It was back in 2008 when Norwegian entrepreneur Petter Neby and his stepdaughter first realised they had a problem. Their cell phones were getting in the way of their relationship. They stared at their screens during dinner, before bed and lounging around home.
It was an addiction they couldn’t break, almost like eating chocolate, Neby thought. Eventually, he knew he needed to reconnect to his stepdaughter without the filter of technology.
“How can I put the delicious chocolate in the refrigerator?” he said. “If it’s out, I will eat it all.”
After several years of tinkering, Neby invented the solution to his mobile obsession: another cell phone. But unlike his Blackberry, this one was specifically designed to promote healthy behaviour by being used as little as possible. With this idea in mind, Neby’s company Punkt was born.
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It now stands as one of several start-ups aimed at tempering advanced technologies with a return to good old-fashioned humanity, providing an escape route from the anxiety and addiction of smartphones. Because these secondary devices do little more than make calls, owners say they have rediscovered the freedom they had before their iPhones were surgically attached to their palms.
Researchers are split on the supposed benefits, and whether the phones truly have the power to change deeply rooted behaviours and cognitive processes for the better. While they separate the facts from the fiction, a niche group of supporters feel that they’ve found tech salvation.
It all begins with the design. The Light Phone, created in 2015 by Joe Hollier and Kaiwei Tang in New York, is reminiscent of the ominous monoliths in 2001: A Space Odyssey. The smooth rectangular slab has no external keys, camera, apps or screen. Instead, light is projected through a translucent panel to simulate a dial pad. All it can do is make and receive calls, and store nine speed-dial contacts.
Neby’s MP-01 is a bit more complex, featuring 3D buttons and the ability to text, set alarms, connect via Bluetooth and check a calendar. The black-and-white, 2-inch (5cm) screen displays only a couple lines of text at a time.
Geke Ludden, professor of design at the University of Twente in the Netherlands, says that the devices are examples of “designs with a goal”.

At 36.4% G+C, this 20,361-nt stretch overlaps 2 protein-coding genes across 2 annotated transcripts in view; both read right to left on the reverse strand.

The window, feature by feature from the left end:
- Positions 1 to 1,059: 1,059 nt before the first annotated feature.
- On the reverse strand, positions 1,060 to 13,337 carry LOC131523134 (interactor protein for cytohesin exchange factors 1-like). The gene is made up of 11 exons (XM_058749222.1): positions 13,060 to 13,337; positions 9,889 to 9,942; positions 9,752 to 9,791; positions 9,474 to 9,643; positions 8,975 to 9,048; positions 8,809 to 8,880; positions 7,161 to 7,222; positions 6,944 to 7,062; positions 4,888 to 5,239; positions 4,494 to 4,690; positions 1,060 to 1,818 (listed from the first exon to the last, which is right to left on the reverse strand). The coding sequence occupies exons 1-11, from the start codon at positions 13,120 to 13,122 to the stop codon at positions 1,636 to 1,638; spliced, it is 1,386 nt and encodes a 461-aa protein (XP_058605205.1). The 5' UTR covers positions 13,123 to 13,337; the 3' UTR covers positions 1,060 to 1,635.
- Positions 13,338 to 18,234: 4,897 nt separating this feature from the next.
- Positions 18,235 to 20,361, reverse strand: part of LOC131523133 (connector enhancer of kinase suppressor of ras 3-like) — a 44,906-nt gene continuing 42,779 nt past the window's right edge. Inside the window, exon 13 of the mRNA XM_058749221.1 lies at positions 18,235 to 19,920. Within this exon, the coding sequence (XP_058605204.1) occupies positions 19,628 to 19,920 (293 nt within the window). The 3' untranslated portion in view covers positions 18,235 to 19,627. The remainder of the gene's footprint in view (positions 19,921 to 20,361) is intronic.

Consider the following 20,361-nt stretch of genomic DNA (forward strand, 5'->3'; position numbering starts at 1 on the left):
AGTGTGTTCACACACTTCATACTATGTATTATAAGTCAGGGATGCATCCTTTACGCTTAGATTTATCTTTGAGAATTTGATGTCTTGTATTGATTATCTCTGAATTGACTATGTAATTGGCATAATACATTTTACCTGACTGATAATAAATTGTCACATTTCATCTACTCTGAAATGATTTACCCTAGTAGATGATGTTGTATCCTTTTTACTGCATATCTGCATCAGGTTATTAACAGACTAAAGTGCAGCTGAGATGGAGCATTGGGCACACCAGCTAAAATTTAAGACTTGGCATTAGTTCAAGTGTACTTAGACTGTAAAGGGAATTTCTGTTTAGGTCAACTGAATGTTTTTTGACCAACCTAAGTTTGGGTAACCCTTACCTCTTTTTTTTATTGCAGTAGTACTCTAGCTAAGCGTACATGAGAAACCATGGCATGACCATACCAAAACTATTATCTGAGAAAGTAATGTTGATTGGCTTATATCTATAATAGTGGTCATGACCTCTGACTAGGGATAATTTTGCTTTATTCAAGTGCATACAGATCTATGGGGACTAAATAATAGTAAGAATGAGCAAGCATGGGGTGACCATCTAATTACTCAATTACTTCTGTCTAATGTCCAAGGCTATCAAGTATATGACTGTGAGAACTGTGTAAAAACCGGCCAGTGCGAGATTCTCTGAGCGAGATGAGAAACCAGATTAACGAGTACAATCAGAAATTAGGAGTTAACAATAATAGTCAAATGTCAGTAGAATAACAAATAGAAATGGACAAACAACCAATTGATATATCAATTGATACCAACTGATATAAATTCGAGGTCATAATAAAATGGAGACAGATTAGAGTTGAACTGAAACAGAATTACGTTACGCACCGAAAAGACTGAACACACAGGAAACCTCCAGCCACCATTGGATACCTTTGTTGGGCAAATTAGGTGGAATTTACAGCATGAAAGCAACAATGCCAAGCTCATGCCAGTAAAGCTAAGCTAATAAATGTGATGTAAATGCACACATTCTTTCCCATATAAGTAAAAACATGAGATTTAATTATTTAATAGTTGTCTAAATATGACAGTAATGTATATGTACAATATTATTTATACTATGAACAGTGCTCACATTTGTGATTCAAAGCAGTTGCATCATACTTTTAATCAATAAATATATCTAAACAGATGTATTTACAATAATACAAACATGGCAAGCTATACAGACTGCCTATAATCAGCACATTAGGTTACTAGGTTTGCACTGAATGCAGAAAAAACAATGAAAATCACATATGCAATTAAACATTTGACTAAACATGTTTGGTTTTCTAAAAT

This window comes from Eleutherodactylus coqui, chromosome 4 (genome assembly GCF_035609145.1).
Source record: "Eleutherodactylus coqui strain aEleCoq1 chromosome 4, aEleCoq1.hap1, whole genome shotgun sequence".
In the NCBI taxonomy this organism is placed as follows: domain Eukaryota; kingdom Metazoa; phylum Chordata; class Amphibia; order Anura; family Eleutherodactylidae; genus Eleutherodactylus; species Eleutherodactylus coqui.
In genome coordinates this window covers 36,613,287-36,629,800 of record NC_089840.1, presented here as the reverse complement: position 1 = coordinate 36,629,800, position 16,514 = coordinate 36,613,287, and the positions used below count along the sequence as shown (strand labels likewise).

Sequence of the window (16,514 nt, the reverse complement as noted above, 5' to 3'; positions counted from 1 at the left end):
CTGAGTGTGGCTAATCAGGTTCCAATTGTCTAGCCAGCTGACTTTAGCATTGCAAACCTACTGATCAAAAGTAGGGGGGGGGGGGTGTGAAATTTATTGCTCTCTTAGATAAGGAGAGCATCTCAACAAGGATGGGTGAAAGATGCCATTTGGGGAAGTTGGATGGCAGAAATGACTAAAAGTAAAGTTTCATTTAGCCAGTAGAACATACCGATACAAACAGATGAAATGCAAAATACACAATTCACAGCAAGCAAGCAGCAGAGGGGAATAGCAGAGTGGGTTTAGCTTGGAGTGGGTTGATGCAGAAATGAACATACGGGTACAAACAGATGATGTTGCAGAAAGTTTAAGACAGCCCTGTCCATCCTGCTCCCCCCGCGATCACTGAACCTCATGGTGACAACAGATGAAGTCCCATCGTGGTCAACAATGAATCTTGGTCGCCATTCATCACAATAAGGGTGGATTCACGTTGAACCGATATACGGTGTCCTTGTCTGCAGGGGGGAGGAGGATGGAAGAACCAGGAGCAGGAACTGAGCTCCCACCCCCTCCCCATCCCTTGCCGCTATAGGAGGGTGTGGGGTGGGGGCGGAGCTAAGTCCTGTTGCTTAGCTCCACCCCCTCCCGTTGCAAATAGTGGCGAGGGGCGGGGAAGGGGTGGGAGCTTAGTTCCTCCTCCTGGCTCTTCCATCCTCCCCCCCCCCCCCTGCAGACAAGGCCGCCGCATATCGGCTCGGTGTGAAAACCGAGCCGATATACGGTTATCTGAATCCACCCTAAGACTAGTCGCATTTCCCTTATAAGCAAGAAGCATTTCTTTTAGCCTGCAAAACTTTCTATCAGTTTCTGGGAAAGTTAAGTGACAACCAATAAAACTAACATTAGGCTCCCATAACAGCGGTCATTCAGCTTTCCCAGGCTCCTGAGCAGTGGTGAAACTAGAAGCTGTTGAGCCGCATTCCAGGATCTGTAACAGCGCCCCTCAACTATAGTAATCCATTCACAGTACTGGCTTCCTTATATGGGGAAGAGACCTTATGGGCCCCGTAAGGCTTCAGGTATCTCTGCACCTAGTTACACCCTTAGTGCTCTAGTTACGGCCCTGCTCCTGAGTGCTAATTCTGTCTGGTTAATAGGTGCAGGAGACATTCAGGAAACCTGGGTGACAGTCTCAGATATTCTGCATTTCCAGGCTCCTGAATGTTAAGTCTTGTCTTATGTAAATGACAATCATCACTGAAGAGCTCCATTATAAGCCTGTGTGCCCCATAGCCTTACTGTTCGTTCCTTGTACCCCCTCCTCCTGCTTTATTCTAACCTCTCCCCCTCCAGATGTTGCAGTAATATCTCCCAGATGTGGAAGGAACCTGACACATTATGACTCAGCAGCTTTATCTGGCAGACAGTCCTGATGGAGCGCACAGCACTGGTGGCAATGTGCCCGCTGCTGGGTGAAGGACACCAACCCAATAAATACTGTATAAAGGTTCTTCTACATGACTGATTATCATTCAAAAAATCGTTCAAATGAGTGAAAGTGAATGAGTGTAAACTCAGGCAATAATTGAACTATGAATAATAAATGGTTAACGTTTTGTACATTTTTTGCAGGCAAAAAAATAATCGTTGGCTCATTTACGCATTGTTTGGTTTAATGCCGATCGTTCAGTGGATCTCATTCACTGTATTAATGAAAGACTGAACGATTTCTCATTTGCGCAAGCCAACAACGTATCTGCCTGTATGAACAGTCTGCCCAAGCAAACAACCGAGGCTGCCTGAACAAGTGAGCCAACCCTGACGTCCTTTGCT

“These are so simple that they don’t allow for much interaction,” she says. “You won’t use it as much.”
A cycle of dependence can form simply by responding to these stimuli over an extended period of time
Thomas van Rompay of Twente believes their stripped-down style is what can make them truly effective at changing the behaviour of their users. The iPhone’s constant buzzing and notifications are the reasons people pick them up so often, he says. “The iPhone is much more an agent in itself, because it continuously attracts your attention.”
A cycle of dependence can form simply by responding to these stimuli again and again. Because the MP-01 and Light Phone are virtually incapable of displaying any notifications other than an incoming call or text, owners will naturally be less prone to touching them, he says.
This doesn’t necessarily mean the rush of dopamine we get when receiving notifications will go away, however. Peter Bloch, a former professor of marketing from the University of Missouri, says products like cell phones can be “non-functionally oriented”. This means that although they serve little to no practical purpose – like a work of art or, in this case, a nearly useless rectangle of the future – just looking at them can bring a significant emotional payoff.
“It’s not doing anything for you, but it still gives you a good feeling,” Bloch says (and he is a man who purchased his home simply because he loved its Art Deco doorknobs). He says feelings like these, ones that inspire distinct changes in behaviour, are a psychological reaction triggered when we interact with a new product.
In a 1995 article published in the Journal of Marketing, Bloch outlined the two components that function together to create a unique mental reaction. The “cognitive” half assesses the product by comparing it to similar products in its category. It’s what you believe about a device and what it offers. The “affective” response, on the other hand, is how the product makes you feel and react. For some, this might be the swell in their chest if they slid into the driver’s seat of a factory-fresh sports car.
Bloch says the psychological responses to the aesthetic designs of the MP-01 and Light Phone, however, might actually work against the idea of using them sparingly.
“It doesn’t shout ‘emergency’ or ‘safety’ phone. There’s maybe even a fascination factor to it,” he says. “Is it too beautiful to put away?”
Hollier happily welcomes this dichotomy and its sceptics. When he was pitching the earliest Light Phone prototypes using a simple piece of plastic with a photoshopped image on top, he revelled in the emotional responses he received.
Almost more important than the functionality of the device is the self-image that comes with it
“It was able to create these very polarising and interesting conversations,” he says. “People either loved it and got it, or they really really hated it.” This polarisation, in fact, is what helped propel the idea further.